Experience, awareness, and great teachers

Today was the first day of the Buck Brannaman clinic in Sanford, NC. Watching Buck ride is a thing of beauty, and watching him work cows even more so. 

I saw so many changes in the horse’s faces and movement. This is only the first day of three, but the changes were really fascinating. 

I think I learned more about the horse’s mind during the cow work than I have to date. Watching those horses hook on, and discover their confidence, created such a big change in them. 

There is so much to learn, and every time I get a bit of awareness, I realize there is so much more to it! These masters see so much that the rest of us don’t see. I guess years of experience in doing the work has made them real experts in observation of horses and people. 

Buck was able to tell how each horse, and rider, would react to the cow work. Some of these horses had never even seen a cow, and yet, he could tell from observation what the reaction would be. That has got to be some pretty deep awareness.

The cows benefit too, from this calm and educated direction, and you can tell he really cares about their well being. 

I loved watching the horsemanship class too, as he talked about a lot of riders having trust issues. It was as though he was talking personally to me from my experience of last weekend’s clinic. I had felt pretty bad about that, and some of the folks may not have ever been bolted with, and were still uptight. It made me feel like this is a solvable problem.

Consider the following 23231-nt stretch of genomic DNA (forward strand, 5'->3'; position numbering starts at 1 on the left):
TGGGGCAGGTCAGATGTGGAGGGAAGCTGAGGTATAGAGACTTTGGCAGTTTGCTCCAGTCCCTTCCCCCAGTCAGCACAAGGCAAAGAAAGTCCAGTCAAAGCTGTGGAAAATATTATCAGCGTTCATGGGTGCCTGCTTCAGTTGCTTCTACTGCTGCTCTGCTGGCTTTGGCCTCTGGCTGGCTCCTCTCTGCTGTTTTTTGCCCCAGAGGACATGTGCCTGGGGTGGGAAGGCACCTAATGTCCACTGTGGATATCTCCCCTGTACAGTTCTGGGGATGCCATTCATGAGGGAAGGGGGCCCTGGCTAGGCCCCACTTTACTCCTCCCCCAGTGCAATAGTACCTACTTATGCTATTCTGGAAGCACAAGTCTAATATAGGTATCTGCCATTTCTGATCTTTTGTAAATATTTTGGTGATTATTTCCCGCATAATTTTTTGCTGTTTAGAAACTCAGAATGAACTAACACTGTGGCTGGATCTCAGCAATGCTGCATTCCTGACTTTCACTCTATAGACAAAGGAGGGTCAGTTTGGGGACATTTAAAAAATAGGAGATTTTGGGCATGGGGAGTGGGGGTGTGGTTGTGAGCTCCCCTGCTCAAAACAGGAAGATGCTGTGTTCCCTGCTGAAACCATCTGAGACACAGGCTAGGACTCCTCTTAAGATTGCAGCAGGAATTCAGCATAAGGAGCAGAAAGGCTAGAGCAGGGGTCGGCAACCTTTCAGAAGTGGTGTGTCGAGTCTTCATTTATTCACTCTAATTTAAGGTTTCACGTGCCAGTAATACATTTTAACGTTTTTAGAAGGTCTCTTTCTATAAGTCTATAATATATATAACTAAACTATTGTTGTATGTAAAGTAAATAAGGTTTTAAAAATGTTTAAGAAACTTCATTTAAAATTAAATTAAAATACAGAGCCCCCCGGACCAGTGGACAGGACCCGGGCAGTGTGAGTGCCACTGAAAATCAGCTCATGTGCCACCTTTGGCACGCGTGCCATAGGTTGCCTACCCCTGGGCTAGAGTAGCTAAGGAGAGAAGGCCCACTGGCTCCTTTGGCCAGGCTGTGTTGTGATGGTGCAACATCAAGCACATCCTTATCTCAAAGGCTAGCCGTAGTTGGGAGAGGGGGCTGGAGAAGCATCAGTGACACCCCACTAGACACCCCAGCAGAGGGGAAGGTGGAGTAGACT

Brent gave me a big piece of the solution, and today, Buck added to it. I have helped my own music students get over their fears many times, and the solution is the same. Stretch the comfort zone a little bit, just as one does with a horse. Exposure, with direction. 

It is said the thing that kills fear is knowledge. The horses were able to explore the cows without tension, in a slow and measured way, that called up their curiosity. Observing how each horse and rider handled things, with Buck’s guidance, was real enlightening. 

Experience coupled with awareness is key. It’s easy for me to ascertain where my students are because I’ve seen and done so much of it. I can’t mention every single thing as that would be overwhelming. I work on which is the most pertinent and salient subject to address. 

I suppose that’s what all my teachers in horsemanship and aikido are doing. I am very thankful that I have access to such great teachers!